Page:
I originally posted this on my company’s blog, but the website has been under repair. In the meantime, I thought I’d re-post it here.
The original addendum to it I wrote is located here.
We humans go to great lengths in testing our abstract selves. We test our intelligence, our sensitivity, our physical fitness; all traits that are difficult to quantify and easy to fudge. But we do it, I prefer to think, in order that we might know ourselves that much better; that we might make the best possible use of ourselves and each other.
One of the classically popular tools to assess our personality is the Myers-Briggs Temperament Instrument (MBTI). (Please hold all applause and groans.)
Me and Myers-Briggs
I was first exposed to the MBTI in my senior year of high school. Someone showed me a copy of Please Understand Me by David Keirsey and Marilyn Bates. I took the test and got a clear result. Then I read the type that I tested as. It sounded remarkably accurate. Then I read every other type in the book. My type held. Then I read the book. Twice.
To me, it was beautiful. Not only was it a grand, simple, and seemingly correct concept that helped me to understand all of the endlessly confusing people around me, it was also expressed in the same way, in the same language that I might have expressed it. It treated every type as equal. It was perfect so far as I could see, embracing structure and chaos as components to a whole, plugging every person you could possibly meet into a neat and manageable package.
The MBTI did one more thing for me. It told me that I had a place in the world and showed me what I needed to work on in order to to get there. I didn’t focus much on the core me, on what it meant to be my personality type, but rather on the things about me that I could work on so that the challenges of my type did not limit me. That may sound vague, but consider discovering that what you’ve been sitting on is a couch and then deciding to spend lots of time Scotch-guarding and protecting it rather than spending much time figuring out all of the things that you can do with it.
Over the years, as I grew and developed, I discovered flaws in the MBTI. I realized that if I had only just then been exposed to the MBTI, I might test a little differently than I had the first time. And so I took the test again, this time with an MBTI-certified proctor. Sure enough, there was a subtle drift. I came up with the same type as before but, where as a 19-year-old my traits were crisp and certain, by my late twenties some were a little gray. I had an idea about why this should be, though it took a little time to explain it.
Before delving into my answer, it’s important to note that many other personality assessment systems have been developed and used by many organizations. Some systems are based on colors or shapes. Some utilize a greater or lesser number of attributes. Others proclaim that we are so utterly unique that there can be no underlying system and instead offer a way of finding the unique you. The goal of these systems appears to me to be the resolution of the same problem I ran into with the MBTI. That is, that we are not purely binary organisms.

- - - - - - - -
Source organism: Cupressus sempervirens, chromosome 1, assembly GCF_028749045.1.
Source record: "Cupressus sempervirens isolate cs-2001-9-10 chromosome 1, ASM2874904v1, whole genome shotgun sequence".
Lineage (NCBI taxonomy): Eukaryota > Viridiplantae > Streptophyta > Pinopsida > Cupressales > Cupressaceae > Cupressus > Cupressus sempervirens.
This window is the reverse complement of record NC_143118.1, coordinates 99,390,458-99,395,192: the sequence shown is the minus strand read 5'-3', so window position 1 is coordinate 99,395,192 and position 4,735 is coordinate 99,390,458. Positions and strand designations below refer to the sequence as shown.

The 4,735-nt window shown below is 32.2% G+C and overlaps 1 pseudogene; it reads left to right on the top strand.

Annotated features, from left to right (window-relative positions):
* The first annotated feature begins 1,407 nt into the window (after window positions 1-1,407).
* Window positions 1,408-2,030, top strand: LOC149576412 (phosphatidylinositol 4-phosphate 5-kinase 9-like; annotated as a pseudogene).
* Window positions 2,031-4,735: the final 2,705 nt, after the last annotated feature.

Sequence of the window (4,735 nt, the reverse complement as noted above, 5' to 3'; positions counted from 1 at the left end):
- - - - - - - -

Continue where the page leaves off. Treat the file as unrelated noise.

We are funny beings, we living things. We are part Boolean, part fuzzy; part black and white, and part gray. Much of science attempts to reduce fuzzy components of systems to neat Boolean values. This has had… well… fuzzy results, as one might expect. The MBTI does this to both good and not so good effect, quantifying largely easily identifiable traits in individuals and creating a tool for understanding the interplay of those traits within an individual and within a group. But it does not (since last I checked) engage the fuzzy side, the chaotic side. And I think that is the complaint I have heard the most.
The DISC system makes a good attempt at a solution. I learned about this system from People Styles At Work, a book loaned to me by my boss, Mike Russalessi, when I told him I was writing this blog post. DISC stands for Dominance, Inducement, Submission, and Compliance. Of late it has come to stand for Dominance, Influence, Steadiness, and Conscientiousness. I assume this second set of terms was a way to steer away from some of the terms in the original that might carry social biases (though they would likely be explained as clarification). However, I’ll stick with the first set, as the system since this change has been modified in other ways and presently I am only familiar with the original.
DISC holds up one type as a baseline and measures other types against it. It does this, as it appears to me, by taking the MBTI and converting it from binary to fuzzy, which is good. However, it sets the scale for each trait at a range from 0 to 1, making one end of the scale the defining characteristic of the two. For example, rather than expressing introversion as a viable alternative to extroversion, DISC rather expresses this difference as greater or lesser degrees of extrovert. Otherwise, at least as I have seen it, it is the same utility.
I interpret Extroversion in DISC as Dominance. This is not based on the colloquial understanding of the word, but on the definition proffered by the system’s authors.
If you perform this same comparison for all four characteristics, the word DiSC…
…could be replaced with an out-of-order ESFJ (EFSJ)…
…an individual well-established at positive, supportive social interaction; a boon to any team and a stabilizing force in any organization. This instrument, as I see it, determines how similar an individual is to this type of person.
Here’s my conversion factor to MBTI:
D = E/I
I = F/T
S = S/N
C = J/P